I think it is not in overarching choices of whom you chose to align yourself with that are most indicative of who you are and your propensity for abstract or independent thought, but how your most personal interactions occur. I have met many religious people I appreciate for the conceptual moderation they practice, but I would never assume that purely because they attach to christianity or any other random religion that they lacked the capacity for independent thought. Rather it is on particular issues when I fail to acknowledge some even relative similarity in how we conduct ourselves that I find a striking distaste for someone's personal beliefs.

 

But that is the relativism we must acknowledge of ourselves. You and I join a conceptual frat just as much as anyone else does. We just believe that the air of science and lucidity of language backs our beliefs more so than antiquated allegories and metaphorical language of religion does for our compliments.

 

Choice, and the necessary belief in the rationale leading to that choice is the commonality we all share, and that is what we should appreciate amongst the difference in our beliefs. To recognize there is a certain point when argumentation will get two people nowhere is to have a reciprocity of respect between them. When the unfortunately impossible questions of metaphysical correctness come up between any two disparate conceptions of such it is apparent that the agents who hold these beliefs are friends when they can put those necessary but irreconcilable differences aside to laugh about something else.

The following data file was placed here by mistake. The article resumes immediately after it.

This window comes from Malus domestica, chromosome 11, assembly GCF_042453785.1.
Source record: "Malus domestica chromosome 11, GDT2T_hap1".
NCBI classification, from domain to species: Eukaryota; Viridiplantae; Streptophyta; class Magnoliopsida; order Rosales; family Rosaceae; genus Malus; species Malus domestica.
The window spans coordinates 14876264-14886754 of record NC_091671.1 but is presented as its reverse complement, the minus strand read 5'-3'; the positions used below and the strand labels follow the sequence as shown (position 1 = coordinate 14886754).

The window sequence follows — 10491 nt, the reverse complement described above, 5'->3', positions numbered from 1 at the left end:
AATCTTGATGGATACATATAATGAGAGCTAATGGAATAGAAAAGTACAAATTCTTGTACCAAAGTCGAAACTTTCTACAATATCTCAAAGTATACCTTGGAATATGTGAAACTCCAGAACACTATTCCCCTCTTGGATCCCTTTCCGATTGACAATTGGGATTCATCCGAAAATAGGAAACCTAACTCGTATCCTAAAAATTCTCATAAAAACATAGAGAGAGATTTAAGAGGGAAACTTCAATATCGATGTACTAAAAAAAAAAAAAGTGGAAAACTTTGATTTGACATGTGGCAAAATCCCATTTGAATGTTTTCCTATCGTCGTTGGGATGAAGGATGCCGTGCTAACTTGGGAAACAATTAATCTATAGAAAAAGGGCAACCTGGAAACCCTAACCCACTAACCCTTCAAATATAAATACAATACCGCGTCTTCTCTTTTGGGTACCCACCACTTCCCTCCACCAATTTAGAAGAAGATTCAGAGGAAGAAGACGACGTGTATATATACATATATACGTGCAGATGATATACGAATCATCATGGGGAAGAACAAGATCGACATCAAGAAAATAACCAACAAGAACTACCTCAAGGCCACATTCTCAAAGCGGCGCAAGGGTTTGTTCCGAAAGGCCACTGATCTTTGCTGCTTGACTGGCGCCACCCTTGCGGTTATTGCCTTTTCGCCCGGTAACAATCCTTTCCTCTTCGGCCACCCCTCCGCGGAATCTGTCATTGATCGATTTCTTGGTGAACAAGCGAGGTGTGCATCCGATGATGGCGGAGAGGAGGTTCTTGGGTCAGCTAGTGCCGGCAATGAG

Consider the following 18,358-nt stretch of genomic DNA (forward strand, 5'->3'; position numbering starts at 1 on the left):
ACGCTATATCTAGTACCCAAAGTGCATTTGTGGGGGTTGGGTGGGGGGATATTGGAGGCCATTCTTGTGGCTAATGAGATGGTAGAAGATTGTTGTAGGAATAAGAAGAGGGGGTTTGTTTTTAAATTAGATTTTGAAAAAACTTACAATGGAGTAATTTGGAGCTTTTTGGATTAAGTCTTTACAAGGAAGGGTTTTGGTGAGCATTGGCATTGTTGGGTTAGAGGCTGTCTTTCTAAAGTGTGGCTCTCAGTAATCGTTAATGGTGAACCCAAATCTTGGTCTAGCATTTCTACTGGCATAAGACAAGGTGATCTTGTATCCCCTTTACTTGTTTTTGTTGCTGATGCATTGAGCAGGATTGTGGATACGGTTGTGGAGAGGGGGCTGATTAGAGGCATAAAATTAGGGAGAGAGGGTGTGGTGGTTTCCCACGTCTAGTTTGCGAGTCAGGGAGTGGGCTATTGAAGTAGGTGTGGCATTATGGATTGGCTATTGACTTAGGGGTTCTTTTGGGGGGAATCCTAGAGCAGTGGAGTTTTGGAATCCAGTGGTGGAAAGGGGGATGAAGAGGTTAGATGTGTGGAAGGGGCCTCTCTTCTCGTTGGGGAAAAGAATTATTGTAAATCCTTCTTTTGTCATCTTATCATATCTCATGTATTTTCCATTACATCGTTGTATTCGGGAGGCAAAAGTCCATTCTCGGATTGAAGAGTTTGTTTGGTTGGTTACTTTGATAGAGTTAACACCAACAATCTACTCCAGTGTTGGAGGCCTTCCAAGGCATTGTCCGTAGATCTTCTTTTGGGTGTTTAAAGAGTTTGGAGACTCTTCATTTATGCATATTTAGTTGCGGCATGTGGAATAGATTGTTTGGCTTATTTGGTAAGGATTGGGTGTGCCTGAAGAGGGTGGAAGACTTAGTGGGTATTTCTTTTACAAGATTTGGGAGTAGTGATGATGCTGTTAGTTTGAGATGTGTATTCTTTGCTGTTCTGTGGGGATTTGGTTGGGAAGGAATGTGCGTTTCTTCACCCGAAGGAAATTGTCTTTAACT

However, while I say all this ideally, I must recognize that of course, I too split the world into conceptual and ideological aggregations that I give or deny my personal allegiance to. But at least we can strive for the ideal and perhaps change the limitations of those allegiances to be slightly more broad then we had once previously thought.

 

 

egh. enough on conceptual ethics.

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I think the fine point is being missed here, and I haven't explained myself properly. What I'm trying to talk about is a complete LACK of conceptual alignment. This is the hall of mirrors I find at the end of philosophy: if your mind were a hot air balloon tethered to the ground by your conceptual allegiances (be they religious, social, intellectual, etc.), I'm talking about cutting these tethers altogether. This is where I see myself tottering on the edge of something unknown that I don't fully understand. At this point I don't think science and language remain alignments; you aren't still climbing the stairs after you jump off the roof of the building.